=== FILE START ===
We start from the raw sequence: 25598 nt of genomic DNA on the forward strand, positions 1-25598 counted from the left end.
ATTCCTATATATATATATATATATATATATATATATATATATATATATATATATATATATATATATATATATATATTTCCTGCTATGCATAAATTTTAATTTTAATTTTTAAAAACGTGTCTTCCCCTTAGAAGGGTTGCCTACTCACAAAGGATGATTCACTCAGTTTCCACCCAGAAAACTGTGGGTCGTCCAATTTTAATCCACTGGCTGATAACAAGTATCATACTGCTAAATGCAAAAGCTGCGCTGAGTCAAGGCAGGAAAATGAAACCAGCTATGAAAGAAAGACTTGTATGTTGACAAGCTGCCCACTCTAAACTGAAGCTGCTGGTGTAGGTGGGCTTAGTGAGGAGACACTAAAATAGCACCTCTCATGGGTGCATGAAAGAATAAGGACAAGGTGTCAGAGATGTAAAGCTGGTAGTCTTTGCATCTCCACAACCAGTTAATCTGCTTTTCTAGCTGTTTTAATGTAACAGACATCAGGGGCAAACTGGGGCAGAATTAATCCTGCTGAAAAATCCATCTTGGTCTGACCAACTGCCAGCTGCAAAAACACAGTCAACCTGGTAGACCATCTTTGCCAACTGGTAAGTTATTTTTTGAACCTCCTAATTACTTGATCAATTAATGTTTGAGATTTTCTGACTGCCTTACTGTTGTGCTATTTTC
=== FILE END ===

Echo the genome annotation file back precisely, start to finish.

We start from the raw sequence: 25598 nt of genomic DNA on the forward strand, positions 1-25598 counted from the left end.
ATTCCTATATATATATATATATATATATATATATATATATATATATATATATATATATATATATATATATATATATTTCCTGCTATGCATAAATTTTAATTTTAATTTTTAAAAACGTGTCTTCCCCTTAGAAGGGTTGCCTACTCACAAAGGATGATTCACTCAGTTTCCACCCAGAAAACTGTGGGTCGTCCAATTTTAATCCACTGGCTGATAACAAGTATCATACTGCTAAATGCAAAAGCTGCGCTGAGTCAAGGCAGGAAAATGAAACCAGCTATGAAAGAAAGACTTGTATGTTGACAAGCTGCCCACTCTAAACTGAAGCTGCTGGTGTAGGTGGGCTTAGTGAGGAGACACTAAAATAGCACCTCTCATGGGTGCATGAAAGAATAAGGACAAGGTGTCAGAGATGTAAAGCTGGTAGTCTTTGCATCTCCACAACCAGTTAATCTGCTTTTCTAGCTGTTTTAATGTAACAGACATCAGGGGCAAACTGGGGCAGAATTAATCCTGCTGAAAAATCCATCTTGGTCTGACCAACTGCCAGCTGCAAAAACACAGTCAACCTGGTAGACCATCTTTGCCAACTGGTAAGTTATTTTTTGAACCTCCTAATTACTTGATCAATTAATGTTTGAGATTTTCTGACTGCCTTACTGTTGTGCTATTTTC